Upgrading Girlfriend's parents OS (2007 imac)

Discussion in 'Mac Basics and Help' started by Freezekitty, Sep 12, 2016.

  1. Freezekitty macrumors newbie

    Jul 2, 2014
    My girlfriend's parents own a 2007 imac running OS 10.6, They want to upgrade their OS to El capitain. Aside from running superduper to clone the HDD in case of any issues what other tips can you guys suggest? I also am concerned that I won't get to it until after Sierra releases (I think 10.11) is as far as the imac can go. If I upgrade it after 10.12 releases how do I upgrade to 10.11 as it won't be available on the app store any longer.

  2. T'hain Esh Kelch macrumors 601

    T'hain Esh Kelch

    Aug 5, 2001
    As long as you've 'bought' El Capitan on the app store, you can always download it at any time in the future.

    So log in with their apple id on your machine, start downloading el capitan, and then cancel the download if you dont want to finish downloading it on your machine.
  3. Fishrrman, Sep 13, 2016
    Last edited: Sep 13, 2016

    Fishrrman macrumors G5


    Feb 20, 2009

    BEFORE you upgrade them, you should realize that Apple's "modern crop" of OS's -- from Mavericks on up through Sierra -- seem to have been engineered to run best on Macs that have either an SSD or a fusion drive.

    This isn't to say that El Cap won't run on an older Mac with a platter-based hard drive -- it almost certainly will -- but what you may find is that the "running" seems more like "walking" on the older hardware.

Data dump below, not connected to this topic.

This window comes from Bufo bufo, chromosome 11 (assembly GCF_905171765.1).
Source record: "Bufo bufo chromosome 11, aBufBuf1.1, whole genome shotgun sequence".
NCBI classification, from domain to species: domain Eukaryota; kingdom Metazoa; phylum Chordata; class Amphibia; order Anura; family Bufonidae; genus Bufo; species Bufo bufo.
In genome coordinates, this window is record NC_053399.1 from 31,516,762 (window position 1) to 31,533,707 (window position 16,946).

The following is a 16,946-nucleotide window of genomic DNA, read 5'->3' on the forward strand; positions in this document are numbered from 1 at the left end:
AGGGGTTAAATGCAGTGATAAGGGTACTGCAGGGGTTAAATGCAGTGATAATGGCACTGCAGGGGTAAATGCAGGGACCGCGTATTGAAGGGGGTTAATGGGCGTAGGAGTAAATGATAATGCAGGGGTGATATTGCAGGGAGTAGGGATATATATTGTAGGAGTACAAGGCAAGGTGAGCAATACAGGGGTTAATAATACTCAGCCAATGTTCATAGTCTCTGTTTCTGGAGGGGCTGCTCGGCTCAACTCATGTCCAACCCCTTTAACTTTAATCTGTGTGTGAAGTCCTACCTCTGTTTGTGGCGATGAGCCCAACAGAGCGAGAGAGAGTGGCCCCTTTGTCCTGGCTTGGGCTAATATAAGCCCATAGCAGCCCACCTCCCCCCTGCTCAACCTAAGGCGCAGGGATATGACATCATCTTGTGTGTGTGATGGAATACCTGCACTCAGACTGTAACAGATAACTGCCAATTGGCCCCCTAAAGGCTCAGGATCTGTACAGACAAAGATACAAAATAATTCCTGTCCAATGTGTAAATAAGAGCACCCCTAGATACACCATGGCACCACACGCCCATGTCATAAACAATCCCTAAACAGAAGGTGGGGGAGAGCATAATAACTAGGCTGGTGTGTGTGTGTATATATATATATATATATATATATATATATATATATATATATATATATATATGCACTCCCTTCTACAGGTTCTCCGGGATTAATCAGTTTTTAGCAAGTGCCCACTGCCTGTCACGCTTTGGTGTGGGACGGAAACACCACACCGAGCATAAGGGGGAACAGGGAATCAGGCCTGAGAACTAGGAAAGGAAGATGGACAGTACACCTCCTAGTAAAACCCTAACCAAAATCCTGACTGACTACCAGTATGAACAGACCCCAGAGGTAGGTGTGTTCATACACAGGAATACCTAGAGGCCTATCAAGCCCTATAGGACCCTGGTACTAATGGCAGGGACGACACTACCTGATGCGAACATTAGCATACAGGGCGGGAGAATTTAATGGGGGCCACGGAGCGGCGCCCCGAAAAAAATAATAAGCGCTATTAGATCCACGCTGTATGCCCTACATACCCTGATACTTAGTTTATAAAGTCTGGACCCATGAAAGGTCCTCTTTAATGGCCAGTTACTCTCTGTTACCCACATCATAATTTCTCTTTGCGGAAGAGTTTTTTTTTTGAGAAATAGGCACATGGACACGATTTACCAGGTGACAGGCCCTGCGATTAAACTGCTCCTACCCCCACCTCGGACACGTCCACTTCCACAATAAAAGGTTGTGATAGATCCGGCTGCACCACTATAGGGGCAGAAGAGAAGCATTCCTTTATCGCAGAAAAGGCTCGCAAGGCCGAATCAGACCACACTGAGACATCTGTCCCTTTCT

I realize that the "perception of performance" is an individual judgement.
    What I sense to be "slow", may be acceptable to others.

    If you want to "spruce up" the gf's parents' computer, my suggestion is.
    1. Create a cloned backup using either CarbonCopyCloner or SuperDuper.
    2. Boot from the backup
    3. Re-initialize and test the internal HDD using Disk Utility.
    4. Install a fresh copy of 10.6.8. Or perhaps 10.8.5 if it will take it.
    5. At the close of the install process, use setup manager to "migrate back over" their accounts, apps, data, and settings.

    Do it this way, and it should "clean up" the internal drive, which has surely become fragmented over the years of usage.

    The re-install should clean up much of the fragmentation, and also create a large contiguous area of free space on the internal drive, as well.

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